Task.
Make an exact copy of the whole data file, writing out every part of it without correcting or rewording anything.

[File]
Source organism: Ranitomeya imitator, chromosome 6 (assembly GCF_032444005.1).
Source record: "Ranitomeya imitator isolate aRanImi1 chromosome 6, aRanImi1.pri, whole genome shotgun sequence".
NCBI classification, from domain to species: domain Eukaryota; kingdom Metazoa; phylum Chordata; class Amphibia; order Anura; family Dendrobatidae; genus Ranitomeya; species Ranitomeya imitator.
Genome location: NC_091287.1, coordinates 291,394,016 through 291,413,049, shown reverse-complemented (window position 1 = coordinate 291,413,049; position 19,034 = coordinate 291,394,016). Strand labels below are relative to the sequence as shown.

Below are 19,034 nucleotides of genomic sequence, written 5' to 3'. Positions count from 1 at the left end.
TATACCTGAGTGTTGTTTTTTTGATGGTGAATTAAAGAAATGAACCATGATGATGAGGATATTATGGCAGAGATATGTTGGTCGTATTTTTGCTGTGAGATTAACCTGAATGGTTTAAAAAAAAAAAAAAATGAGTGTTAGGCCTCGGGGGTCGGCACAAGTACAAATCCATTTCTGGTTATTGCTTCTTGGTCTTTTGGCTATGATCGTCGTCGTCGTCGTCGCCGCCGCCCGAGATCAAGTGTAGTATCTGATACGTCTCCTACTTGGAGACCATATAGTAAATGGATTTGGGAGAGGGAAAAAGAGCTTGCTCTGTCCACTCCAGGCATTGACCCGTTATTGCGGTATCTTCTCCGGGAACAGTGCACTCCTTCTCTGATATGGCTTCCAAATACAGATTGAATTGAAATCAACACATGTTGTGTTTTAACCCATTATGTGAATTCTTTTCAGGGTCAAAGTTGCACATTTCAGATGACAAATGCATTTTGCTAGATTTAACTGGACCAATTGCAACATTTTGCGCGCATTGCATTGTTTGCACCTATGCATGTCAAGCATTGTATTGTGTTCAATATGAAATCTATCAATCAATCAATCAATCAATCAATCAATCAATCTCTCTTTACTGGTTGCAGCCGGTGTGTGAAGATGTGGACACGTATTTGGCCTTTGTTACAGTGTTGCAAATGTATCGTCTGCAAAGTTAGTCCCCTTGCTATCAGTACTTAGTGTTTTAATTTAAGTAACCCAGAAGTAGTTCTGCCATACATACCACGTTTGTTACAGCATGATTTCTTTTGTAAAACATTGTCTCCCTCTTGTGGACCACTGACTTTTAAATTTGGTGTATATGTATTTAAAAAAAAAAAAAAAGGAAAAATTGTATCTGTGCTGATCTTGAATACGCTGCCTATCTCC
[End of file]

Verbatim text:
Source organism: Ranitomeya imitator, chromosome 6 (assembly GCF_032444005.1).
Source record: "Ranitomeya imitator isolate aRanImi1 chromosome 6, aRanImi1.pri, whole genome shotgun sequence".
NCBI classification, from domain to species: domain Eukaryota; kingdom Metazoa; phylum Chordata; class Amphibia; order Anura; family Dendrobatidae; genus Ranitomeya; species Ranitomeya imitator.
Genome location: NC_091287.1, coordinates 291,394,016 through 291,413,049, shown reverse-complemented (window position 1 = coordinate 291,413,049; position 19,034 = coordinate 291,394,016). Strand labels below are relative to the sequence as shown.

Below are 19,034 nucleotides of genomic sequence, written 5' to 3'. Positions count from 1 at the left end.
TATACCTGAGTGTTGTTTTTTTGATGGTGAATTAAAGAAATGAACCATGATGATGAGGATATTATGGCAGAGATATGTTGGTCGTATTTTTGCTGTGAGATTAACCTGAATGGTTTAAAAAAAAAAAAAAATGAGTGTTAGGCCTCGGGGGTCGGCACAAGTACAAATCCATTTCTGGTTATTGCTTCTTGGTCTTTTGGCTATGATCGTCGTCGTCGTCGTCGCCGCCGCCCGAGATCAAGTGTAGTATCTGATACGTCTCCTACTTGGAGACCATATAGTAAATGGATTTGGGAGAGGGAAAAAGAGCTTGCTCTGTCCACTCCAGGCATTGACCCGTTATTGCGGTATCTTCTCCGGGAACAGTGCACTCCTTCTCTGATATGGCTTCCAAATACAGATTGAATTGAAATCAACACATGTTGTGTTTTAACCCATTATGTGAATTCTTTTCAGGGTCAAAGTTGCACATTTCAGATGACAAATGCATTTTGCTAGATTTAACTGGACCAATTGCAACATTTTGCGCGCATTGCATTGTTTGCACCTATGCATGTCAAGCATTGTATTGTGTTCAATATGAAATCTATCAATCAATCAATCAATCAATCAATCAATCAATCTCTCTTTACTGGTTGCAGCCGGTGTGTGAAGATGTGGACACGTATTTGGCCTTTGTTACAGTGTTGCAAATGTATCGTCTGCAAAGTTAGTCCCCTTGCTATCAGTACTTAGTGTTTTAATTTAAGTAACCCAGAAGTAGTTCTGCCATACATACCACGTTTGTTACAGCATGATTTCTTTTGTAAAACATTGTCTCCCTCTTGTGGACCACTGACTTTTAAATTTGGTGTATATGTATTTAAAAAAAAAAAAAAAGGAAAAATTGTATCTGTGCTGATCTTGAATACGCTGCCTATCTCC